To solve this problem the use of preceramic polymers is a solution of choice. Polysilazanes ([–SiR1R2–NR3]n, R1, R2 and R3 may represent hydrogen atoms or organic substituents), polycarbosilanes ([R1R2Si–CH2]n) and polysiloxanes ([R1R2Si–O]n) are silicon-based polymers leading to a wide range of ceramics after pyrolysis (SiC, SiCN, SiOC, or even quaternary compounds) and belonging to the polymer-derived ceramics (PDC) generic family [14]. The main advantages of using such polymers to manufacture SiC parts are that they are miscible in photocurable organic formulations and that they have a much lower UV light-absorbance than SiC particles for a tridimensional construction using photopolymerisation-based printing.
Polycarbosilanes are the suitable candidates to obtain SiC/SiOC ceramics after pyrolysis [15]. However, these organometallic polymers are expensive and oxygen sensitive. Thus, polysiloxanes are seen as alternative compounds [16,17]. As an example, polysiloxanes have already been used in order to form Åkermanite (Ca2MgSi2O7) reticulated scaffolds by DLP [17]. Accordingly, the objective of the work reported in this paper was to investigate the microstructure developed after pyrolysis of a cross-linked commercially-available polysiloxane compound. The results will constitute the basis for further developments of an organic formulation containing such a PDC that will be photocurable and three-dimensionally printable using photopolymerisation-based printing.

2. Materials and Methods

The commercial Silres H62C (Wacker-Chemie AG) methylphenylvinylhydrogen polysiloxane preceramic polymer was used. It is liquid at room temperature and was cross-linked in air, at 200 °C, for 1 h (heating rate set to 2 °C/min). Then a pyrolysis treatment was performed in argon, at 1700 °C, during 1 h (heating rate set to 1 °C/min).
After pyrolysis, chemical analyses of carbon, oxygen and hydrogen contents were determined by instrumental gas analysis (IGA, CS744 and ONH836 equipments, Leco, Carbon-ISO21068, Oxygen-DIN EN 10276). The silicon content was measured by inductively coupled plasma atomic emission spectroscopy (ICP-OES, Arcos 2, Spectro, DIN 51008-2 and DIN 51009).
The crystallization behavior of the pyrolyzed material was characterized by X-ray diffraction (XRD, Bruker D8 Advance, LynxEye detector with Cu-Kα radiations, the K-α2 line was not removed). EVA Software (Bruker) and the JCPDS (Joint Committee on Powder Diffraction Standards) database were used to identify crystalline phases.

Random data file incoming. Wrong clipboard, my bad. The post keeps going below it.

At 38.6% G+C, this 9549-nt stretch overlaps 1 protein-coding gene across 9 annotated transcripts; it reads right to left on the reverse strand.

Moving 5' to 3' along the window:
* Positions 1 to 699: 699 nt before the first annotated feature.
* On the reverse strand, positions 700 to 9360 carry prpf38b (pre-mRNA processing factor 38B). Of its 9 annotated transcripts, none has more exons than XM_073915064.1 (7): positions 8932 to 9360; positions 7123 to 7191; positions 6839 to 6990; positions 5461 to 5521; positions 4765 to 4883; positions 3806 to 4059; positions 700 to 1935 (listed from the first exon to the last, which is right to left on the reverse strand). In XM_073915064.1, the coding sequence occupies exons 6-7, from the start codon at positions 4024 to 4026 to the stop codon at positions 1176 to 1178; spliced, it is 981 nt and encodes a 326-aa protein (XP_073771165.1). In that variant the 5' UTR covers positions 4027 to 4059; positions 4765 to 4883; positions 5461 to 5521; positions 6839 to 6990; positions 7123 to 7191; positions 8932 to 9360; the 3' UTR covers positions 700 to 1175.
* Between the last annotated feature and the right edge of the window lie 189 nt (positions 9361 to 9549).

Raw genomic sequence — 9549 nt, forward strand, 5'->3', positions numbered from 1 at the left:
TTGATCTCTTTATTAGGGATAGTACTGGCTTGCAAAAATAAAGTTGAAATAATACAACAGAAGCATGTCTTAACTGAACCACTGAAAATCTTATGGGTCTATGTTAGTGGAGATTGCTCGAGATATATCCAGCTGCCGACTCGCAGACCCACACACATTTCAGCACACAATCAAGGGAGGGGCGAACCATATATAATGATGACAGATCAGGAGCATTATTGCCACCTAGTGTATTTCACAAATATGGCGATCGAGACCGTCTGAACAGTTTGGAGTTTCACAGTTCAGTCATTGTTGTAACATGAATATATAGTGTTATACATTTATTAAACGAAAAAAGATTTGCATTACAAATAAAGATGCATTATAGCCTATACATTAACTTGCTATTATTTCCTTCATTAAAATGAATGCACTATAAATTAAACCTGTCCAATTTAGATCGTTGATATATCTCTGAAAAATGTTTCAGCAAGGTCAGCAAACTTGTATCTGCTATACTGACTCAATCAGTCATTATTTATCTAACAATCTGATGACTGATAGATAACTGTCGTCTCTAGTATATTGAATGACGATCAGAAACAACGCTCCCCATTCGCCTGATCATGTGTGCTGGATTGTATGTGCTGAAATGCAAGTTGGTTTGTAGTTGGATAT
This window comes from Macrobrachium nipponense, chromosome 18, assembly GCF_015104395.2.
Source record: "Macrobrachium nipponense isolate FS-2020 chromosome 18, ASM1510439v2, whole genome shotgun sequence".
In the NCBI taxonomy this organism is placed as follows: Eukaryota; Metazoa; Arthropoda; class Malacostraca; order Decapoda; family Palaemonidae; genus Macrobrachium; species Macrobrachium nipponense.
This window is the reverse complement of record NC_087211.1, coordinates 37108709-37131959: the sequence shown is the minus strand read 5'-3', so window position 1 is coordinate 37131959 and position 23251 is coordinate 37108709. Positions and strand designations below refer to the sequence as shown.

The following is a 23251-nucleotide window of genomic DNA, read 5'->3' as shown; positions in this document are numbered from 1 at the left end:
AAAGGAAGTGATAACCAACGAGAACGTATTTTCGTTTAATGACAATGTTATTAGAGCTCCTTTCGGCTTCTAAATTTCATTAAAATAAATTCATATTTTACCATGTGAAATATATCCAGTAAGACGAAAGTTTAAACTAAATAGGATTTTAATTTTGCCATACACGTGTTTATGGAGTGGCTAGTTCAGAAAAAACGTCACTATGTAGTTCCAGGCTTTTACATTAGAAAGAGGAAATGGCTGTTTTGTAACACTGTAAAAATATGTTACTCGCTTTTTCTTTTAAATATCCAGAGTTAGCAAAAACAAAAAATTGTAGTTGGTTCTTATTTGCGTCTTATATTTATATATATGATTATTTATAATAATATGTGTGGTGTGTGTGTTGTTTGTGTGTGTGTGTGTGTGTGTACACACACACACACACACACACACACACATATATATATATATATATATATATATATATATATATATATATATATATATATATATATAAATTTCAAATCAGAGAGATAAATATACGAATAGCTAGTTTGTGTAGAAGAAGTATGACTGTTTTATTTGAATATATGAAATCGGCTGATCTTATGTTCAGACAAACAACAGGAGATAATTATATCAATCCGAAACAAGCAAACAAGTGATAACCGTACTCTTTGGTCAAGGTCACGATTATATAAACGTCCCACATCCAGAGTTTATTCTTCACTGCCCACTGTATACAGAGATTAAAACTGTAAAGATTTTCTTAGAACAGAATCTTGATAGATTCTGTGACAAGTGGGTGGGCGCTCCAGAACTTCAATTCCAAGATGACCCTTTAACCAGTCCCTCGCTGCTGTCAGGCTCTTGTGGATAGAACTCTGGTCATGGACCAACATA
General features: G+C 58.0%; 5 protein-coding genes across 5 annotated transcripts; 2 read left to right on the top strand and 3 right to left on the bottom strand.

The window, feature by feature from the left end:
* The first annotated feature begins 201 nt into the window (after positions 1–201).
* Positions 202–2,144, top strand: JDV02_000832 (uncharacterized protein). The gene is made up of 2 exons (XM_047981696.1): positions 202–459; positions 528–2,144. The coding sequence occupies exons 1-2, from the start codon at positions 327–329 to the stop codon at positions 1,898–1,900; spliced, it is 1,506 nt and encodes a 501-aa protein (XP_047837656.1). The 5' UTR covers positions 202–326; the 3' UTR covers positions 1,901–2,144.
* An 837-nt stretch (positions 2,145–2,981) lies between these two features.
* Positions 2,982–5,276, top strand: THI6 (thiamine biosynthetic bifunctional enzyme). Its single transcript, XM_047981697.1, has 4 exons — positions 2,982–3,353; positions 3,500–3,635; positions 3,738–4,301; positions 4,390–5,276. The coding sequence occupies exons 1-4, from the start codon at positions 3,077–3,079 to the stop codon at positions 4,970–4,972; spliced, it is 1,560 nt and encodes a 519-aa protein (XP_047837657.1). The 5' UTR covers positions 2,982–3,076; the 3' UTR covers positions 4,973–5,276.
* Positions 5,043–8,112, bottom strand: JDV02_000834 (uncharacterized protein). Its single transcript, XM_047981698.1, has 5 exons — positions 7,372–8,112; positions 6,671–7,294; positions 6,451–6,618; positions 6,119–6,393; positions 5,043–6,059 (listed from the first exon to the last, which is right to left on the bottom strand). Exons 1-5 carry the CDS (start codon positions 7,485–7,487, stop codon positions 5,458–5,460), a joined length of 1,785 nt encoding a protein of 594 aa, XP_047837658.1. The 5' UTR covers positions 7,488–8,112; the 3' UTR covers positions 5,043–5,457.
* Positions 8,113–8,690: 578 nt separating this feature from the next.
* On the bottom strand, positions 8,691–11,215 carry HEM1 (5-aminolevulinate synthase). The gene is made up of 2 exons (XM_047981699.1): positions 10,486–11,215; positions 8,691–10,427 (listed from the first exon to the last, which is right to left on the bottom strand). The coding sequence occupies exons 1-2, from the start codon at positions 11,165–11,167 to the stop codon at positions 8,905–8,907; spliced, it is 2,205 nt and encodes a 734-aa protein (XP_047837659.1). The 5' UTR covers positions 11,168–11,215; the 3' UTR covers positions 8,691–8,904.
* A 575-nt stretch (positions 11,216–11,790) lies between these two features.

From the pyrolyzed material, a thin foil was prepared using focused ion beam (FIB, Strata DB 235, FEI). Then transmission electron microscopy (TEM) and scanning transmission electron microscopy (STEM, a high angle annular dark field—HAADF—detector is used) observations (Tecnai Osiris, FEI, acceleration voltage of 200 kV, point to point resolution of 2.5 Å) coupled to energy dispersive spectroscopy analyses (EDS, Esprit, Bruker) using four quadrant silicon drift detectors (ChemiStem technology, FEI) were performed.

3. Results and Discussion

Results from IGA and ICP analyses on the pyrolyzed cross-linked material gives the following composition (95% confidence level, k = 2): 37.00 ± 0.48 at% Si—0.41 ± 0.03 at% O—62.41 ± 0.44 at% C—0.18 ± 0.02 at% H which reduces to SiO0.011C1.687H0.005. According to Crespiera, it is possible to calculate the phase composition by assuming that only Si-O, Si-C bonds and residual free carbon (the hydrogen contribution is neglected) are present in the pyrolyzed material [18], which gives: 82.15 wt% SiC—0.69 wt% SiO—17.16 wt% Cfree. The content of residual carbon is not negligible.
Figure 1 shows the XRD pattern acquired on the pyrolyzed cross-linked material. Main peaks are related to the cubic β-SiC phase. The minor reflexion, marked by a star for a 2θ value of 33.7°, may be explained by the presence of faults in the regular cubic stacking sequences of the β-SiC individual grains constituting the pyrolyzed sample, as reported by Pujar [19].
Figure 2a shows a STEM/HAADF general view of the pyrolyzed cross-linked material. A bright polycrystalline interconnected network surrounded by a vermicular dark second-phase is observed. Because the intensity of the signal detected by a HAADF detector is proportional to the atomic number power 1.7 (Z-contrast), a bright object is constituted by heavy elements. Accordingly, the dark second-phase is constituted by pores and/or lighter elements than the ones constituting the bright polycrystalline network.